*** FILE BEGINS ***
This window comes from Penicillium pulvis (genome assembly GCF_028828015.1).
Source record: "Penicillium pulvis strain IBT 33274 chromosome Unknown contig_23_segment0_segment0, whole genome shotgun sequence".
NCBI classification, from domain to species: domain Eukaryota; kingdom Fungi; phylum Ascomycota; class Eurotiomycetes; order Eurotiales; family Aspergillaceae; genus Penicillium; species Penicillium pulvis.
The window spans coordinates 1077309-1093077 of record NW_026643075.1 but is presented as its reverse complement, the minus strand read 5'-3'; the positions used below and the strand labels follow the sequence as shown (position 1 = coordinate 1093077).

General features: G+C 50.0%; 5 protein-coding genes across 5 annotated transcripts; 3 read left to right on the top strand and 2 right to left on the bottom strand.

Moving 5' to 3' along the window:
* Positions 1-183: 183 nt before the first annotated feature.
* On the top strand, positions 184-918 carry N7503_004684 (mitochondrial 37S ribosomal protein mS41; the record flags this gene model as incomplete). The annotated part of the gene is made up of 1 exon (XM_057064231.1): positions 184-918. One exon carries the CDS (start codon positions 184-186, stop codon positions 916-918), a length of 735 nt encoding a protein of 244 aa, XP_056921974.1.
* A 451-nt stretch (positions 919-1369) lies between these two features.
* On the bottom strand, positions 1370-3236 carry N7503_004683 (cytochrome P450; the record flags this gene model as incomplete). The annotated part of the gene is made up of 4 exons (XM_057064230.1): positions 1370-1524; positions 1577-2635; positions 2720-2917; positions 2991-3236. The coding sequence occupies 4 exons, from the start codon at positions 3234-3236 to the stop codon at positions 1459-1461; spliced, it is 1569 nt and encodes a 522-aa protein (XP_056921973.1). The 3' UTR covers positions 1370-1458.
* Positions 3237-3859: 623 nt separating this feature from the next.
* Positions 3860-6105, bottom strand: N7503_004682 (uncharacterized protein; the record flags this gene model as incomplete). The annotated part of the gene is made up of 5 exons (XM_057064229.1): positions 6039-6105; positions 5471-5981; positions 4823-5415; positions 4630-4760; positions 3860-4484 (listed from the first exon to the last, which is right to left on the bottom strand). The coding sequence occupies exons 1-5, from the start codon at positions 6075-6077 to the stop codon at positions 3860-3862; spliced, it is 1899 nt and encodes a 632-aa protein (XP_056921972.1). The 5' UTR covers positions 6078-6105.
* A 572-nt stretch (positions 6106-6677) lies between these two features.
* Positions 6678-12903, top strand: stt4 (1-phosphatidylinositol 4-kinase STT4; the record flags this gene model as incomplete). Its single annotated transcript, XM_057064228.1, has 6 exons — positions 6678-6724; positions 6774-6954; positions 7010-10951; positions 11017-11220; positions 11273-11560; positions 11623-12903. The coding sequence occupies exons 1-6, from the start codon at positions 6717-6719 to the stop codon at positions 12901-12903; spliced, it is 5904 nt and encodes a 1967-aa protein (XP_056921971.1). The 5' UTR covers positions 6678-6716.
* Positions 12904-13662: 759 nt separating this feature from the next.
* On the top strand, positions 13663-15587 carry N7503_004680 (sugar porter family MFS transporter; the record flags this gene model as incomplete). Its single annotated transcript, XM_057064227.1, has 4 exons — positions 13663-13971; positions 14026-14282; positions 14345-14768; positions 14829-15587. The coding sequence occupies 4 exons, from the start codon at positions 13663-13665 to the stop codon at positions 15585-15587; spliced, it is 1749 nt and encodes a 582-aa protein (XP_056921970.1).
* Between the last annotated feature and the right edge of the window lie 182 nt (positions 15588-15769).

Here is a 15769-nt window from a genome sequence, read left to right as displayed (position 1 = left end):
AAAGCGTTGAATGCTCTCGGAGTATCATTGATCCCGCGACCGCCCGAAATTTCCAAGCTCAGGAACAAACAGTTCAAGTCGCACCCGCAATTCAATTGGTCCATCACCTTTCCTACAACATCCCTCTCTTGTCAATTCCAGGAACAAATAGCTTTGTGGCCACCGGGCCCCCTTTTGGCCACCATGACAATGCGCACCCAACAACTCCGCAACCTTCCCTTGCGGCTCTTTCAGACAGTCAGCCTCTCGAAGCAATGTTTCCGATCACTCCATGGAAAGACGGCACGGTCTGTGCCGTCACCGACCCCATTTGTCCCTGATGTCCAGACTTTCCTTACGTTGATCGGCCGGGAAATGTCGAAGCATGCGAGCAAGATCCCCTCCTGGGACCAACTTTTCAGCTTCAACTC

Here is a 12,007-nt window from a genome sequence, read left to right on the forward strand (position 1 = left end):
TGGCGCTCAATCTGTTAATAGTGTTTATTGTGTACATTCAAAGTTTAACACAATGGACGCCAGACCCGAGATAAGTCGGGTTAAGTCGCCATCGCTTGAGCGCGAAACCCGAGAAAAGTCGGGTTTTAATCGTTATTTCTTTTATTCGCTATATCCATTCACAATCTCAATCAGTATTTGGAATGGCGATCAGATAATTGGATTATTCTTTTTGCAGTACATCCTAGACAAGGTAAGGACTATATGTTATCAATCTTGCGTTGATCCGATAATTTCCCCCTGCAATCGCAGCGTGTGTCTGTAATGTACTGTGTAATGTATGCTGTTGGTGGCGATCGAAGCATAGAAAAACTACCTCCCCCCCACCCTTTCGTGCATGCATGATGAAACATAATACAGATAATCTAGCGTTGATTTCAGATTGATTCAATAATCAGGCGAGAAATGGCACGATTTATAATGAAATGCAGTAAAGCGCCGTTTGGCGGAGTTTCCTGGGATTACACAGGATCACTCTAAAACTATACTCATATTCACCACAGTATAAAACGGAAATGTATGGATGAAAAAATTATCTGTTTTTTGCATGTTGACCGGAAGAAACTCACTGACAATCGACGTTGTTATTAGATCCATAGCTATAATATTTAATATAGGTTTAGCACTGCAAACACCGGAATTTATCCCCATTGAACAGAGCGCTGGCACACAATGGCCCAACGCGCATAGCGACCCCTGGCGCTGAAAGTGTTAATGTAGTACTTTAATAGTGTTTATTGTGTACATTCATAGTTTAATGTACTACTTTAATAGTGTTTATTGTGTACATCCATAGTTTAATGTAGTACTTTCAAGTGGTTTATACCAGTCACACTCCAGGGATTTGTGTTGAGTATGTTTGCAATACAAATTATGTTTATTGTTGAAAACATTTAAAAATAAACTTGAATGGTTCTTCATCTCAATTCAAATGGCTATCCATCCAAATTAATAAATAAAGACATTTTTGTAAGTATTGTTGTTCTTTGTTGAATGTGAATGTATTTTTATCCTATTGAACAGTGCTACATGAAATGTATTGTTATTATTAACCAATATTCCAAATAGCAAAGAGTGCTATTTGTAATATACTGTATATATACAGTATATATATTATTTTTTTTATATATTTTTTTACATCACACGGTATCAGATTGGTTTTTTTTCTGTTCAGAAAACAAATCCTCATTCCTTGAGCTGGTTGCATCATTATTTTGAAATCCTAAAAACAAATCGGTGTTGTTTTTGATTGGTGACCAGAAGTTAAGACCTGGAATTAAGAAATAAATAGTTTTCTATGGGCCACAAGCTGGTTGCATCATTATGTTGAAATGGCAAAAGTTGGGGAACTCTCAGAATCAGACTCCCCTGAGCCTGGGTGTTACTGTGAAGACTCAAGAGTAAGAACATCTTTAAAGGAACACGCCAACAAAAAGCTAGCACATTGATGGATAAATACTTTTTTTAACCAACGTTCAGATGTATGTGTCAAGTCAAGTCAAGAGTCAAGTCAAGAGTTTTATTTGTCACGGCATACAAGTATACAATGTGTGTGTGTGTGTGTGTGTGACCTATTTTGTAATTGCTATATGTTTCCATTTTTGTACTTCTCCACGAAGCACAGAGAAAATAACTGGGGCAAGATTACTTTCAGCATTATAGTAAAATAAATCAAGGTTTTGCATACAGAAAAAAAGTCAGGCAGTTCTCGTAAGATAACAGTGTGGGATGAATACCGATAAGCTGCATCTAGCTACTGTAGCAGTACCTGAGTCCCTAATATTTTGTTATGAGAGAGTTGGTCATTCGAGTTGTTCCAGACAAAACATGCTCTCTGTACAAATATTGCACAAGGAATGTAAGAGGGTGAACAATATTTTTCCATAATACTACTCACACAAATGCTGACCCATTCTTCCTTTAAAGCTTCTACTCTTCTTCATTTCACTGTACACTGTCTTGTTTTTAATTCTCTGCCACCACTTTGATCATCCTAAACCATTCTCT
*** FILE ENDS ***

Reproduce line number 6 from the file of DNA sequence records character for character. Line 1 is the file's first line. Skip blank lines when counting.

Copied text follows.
Moving 5' to 3' along the window: